Airman advocates safer skies for civilian, military pilots
By Tech. Sgt. Kerry Jackson , 12th Air Force (Air Forces Southern) Public Affairs
/ Published August 11, 2008
OSHKOSH, Wis. -- To make the skies safer for general aviation and U.S. military pilots, Air Force officials sent a safety expert here to the world's largest airshow, the Experimental Aircraft Association's Oshkosh Air Venture airshow, to educate pilots on midair collision avoidance and on the need for flight safety and planning awareness.
Lt. Col. Ned Linch, the 12th Air Force (Air Forces Southern) chief of flight safety, an Air Force pilot with more than 4,000 flying hours in the F-16 Fighting Falcon and light aircraft, went to the airshow, which ran from July 31 through Aug. 3, to promote the Air National Guard- and Department of Defense-sponsored flight safety Web site, SEEandAVOID.org, which was created to educate the aviation community on midair collision avoidance and flight safety.
"The Air Force goes to great lengths to ensure our pilots and those of the civilian aviation community are on the same sheet of music when it comes to flight safety because we share the same skies," Colonel Linch said. "Our attendance during this event and our promotion of the SEEandAVOID.org Web site is our way of showing that we are committed to working with civilian aviators to improve flight safety within our community."
The colonel, who pilots as a civilian and military aviator, speaks from experience. He has had multiple near misses with civilian aircraft while flying the F-16 for the past 16 years, noting that in most cases the civilian aviator was legal.
The colonel, who flew his personal experimental RV-4 plane to the event, used the occasion to promote safety to more than 540,000 people from 70 nations here in attendance. To get their attention he distributed bumper stickers with the SEEandAVOID.org logo and statement: "Don't Fly Naked."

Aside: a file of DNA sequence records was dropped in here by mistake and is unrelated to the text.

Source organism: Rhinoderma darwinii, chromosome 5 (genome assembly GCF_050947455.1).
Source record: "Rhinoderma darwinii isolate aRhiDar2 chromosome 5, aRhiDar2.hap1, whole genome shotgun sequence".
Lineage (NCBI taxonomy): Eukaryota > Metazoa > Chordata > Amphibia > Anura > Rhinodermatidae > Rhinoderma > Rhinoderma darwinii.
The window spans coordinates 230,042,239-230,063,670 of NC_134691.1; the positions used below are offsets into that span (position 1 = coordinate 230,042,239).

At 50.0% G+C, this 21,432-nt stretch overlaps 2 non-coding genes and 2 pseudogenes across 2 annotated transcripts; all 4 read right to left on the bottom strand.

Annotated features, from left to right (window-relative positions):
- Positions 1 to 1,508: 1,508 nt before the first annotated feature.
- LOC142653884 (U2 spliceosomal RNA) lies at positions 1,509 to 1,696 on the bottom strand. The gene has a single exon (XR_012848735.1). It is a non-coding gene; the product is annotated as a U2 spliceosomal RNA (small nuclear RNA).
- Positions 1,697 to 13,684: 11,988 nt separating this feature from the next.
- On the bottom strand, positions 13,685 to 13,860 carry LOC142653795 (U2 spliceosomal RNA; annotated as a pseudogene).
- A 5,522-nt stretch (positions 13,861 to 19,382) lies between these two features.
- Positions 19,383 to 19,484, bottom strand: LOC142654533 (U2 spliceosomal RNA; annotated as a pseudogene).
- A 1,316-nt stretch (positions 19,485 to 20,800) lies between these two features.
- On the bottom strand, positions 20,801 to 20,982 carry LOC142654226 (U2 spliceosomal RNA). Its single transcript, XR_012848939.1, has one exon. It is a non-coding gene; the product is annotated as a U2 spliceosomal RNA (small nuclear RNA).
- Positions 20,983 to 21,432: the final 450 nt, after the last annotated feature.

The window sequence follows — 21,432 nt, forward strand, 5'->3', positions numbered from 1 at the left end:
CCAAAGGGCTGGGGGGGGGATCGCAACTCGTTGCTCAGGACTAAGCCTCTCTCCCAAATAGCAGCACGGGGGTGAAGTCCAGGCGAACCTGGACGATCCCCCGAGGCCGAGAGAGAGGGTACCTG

"It's an attention-getter as well as making a statement that you should always consider military airspace when planning your flights," the colonel said.
Midair collisions continue to be a problem for civilian and military aviators. According to the SEEandAVOID.org Web site, since 1978 there have been an average of 30 midair collisions each year in the United States. These collisions resulted in an average of 75 deaths per year. There are also more than 450 near-midair collisions reported each year.
SEEandAVOID.org is a one-stop-shop 3D portal that integrates real-time Google maps and other flight safety material to aid aviators in eliminating midair collisions and reduce close calls with good flight planning. The Web site also serves to promote information exchange between civilian pilots and the military safety community.
Military aviation was well-represented during the airshow. The Air Force had on display an F-16 Fighting Falcon, an F-15 Eagle, an F-22 Raptor, a KC-10 Extender, a KC-135 Stratotanker, a T-6 Texan II and a T-35 Buckaroo. The airshow also featured more 2,500 show aircraft that ranged from innovative home-built aircraft to stately vintage airplanes and powerful war birds -- all there competing for awards that recognize the best of the best. It is estimated that 10,000 to 15,000 aircraft visit Oshkosh each year during fly-in.
The colonel, who has made the trip to the Oshkosh airshow several times, spoke on the opportunity to attend and educate people in the aviation community about flight safety.
"The Air Force could not have chosen a better venue to get the word out about flight safety," he said. "And I am proud to be here as part of our shared communities of civilian and military aviators."